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Greece and Turkey’s contest for the ‘Blue Homeland’


Greece and Turkey’s contest for the ‘Blue Homeland’


Greece and Turkey are asserting their competing claims over rich energy deposits in the Eastern Mediterranean.


– The deployment of a Turkish exploratory vessel to disputed waters has triggered Greek naval deployment and joint military exercises in the region
– The diplomatic blowback has revealed the underlying rifts in NATO as major powers have sided with Greece against Turkey
– Despite the tensions and military buildup, both Greece and Turkey are implementing measures to deescalate future crises, but these may not be enough to avoid conflict


Since July, Greece and Turkey have deployed military forces in a months-long standoff over their competing economic claims to underwater hydrocarbon resources. The disputed waters lie near the Turkish mainland in the Aegean and in the Eastern Mediterranean around the islands of Crete and Cyprus. The escalation to military posturing comes after a Turkish ship, the Oruc Reis, was sent to explore hydrocarbon reserves under naval escort, forcing Athens to respond with the deployment of its own naval vessels in order to monitor their progress.

As the situation in the Eastern Mediterranean has deteriorated, other NATO members have been drawn into the situation. France and Italy joined Greece and Cyprus in naval exercises in the region, contesting the Turkish presence. This was followed by French President Emmanuel Macron’s statement that Ankara is “no longer a partner,” taking aim at the behaviour of Turkish President Recep Tayyip Erdoğan and his government. The statement drew a warning from Erdoğan, who told his French counterpart to “not mess with Turkey.’ The decline in relations between NATO partners has also elicited a response from Washington, with US Secretary of State Mike Pompeo stating that the US remains “deeply concerned by Turkey’s ongoing operations” in the Eastern Mediterranean. Adding weight to their words, the US decided to partially lift its arms embargo on Cyprus while vowing to increase its security cooperation with Nicosia.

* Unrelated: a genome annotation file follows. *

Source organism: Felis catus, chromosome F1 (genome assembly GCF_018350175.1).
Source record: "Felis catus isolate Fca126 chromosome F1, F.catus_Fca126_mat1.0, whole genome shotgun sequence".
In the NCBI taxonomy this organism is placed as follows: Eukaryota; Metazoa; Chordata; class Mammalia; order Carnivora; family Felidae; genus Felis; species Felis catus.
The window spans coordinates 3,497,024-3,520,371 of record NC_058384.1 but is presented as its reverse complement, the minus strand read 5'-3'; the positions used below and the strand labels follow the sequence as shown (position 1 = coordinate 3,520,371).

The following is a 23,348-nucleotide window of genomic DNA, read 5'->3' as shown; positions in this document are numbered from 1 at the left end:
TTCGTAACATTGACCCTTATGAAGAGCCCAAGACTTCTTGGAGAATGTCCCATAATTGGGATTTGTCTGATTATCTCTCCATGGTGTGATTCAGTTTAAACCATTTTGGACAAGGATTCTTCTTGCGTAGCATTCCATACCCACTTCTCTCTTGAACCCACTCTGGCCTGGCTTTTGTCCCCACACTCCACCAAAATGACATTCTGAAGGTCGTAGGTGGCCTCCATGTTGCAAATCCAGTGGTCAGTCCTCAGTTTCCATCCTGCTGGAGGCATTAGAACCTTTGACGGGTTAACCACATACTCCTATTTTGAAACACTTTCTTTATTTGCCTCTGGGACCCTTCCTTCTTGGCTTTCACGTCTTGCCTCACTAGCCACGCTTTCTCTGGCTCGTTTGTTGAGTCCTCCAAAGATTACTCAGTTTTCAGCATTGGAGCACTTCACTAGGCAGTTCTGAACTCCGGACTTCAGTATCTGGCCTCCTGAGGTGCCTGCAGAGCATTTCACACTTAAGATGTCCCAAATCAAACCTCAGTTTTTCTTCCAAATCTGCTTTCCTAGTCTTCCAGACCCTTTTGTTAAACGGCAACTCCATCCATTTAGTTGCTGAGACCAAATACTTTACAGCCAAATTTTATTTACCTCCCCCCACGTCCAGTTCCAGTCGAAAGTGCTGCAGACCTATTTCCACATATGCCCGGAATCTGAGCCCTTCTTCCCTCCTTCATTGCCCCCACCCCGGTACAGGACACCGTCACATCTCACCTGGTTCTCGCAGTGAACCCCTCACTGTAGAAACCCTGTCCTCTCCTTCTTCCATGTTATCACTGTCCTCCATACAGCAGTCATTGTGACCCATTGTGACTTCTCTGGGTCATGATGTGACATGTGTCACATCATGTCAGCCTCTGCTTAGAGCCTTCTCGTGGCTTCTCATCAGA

Following the Oruc Reis’ departure from the contested waters — for what Turkish government officials claimed was “routine maintenance” — Athens announced that it would be acquiring new military capabilities. The Greek military is set to see the addition of 18 French fighter jets, 4 new navy frigates and up to 15,000 soldiers to its army.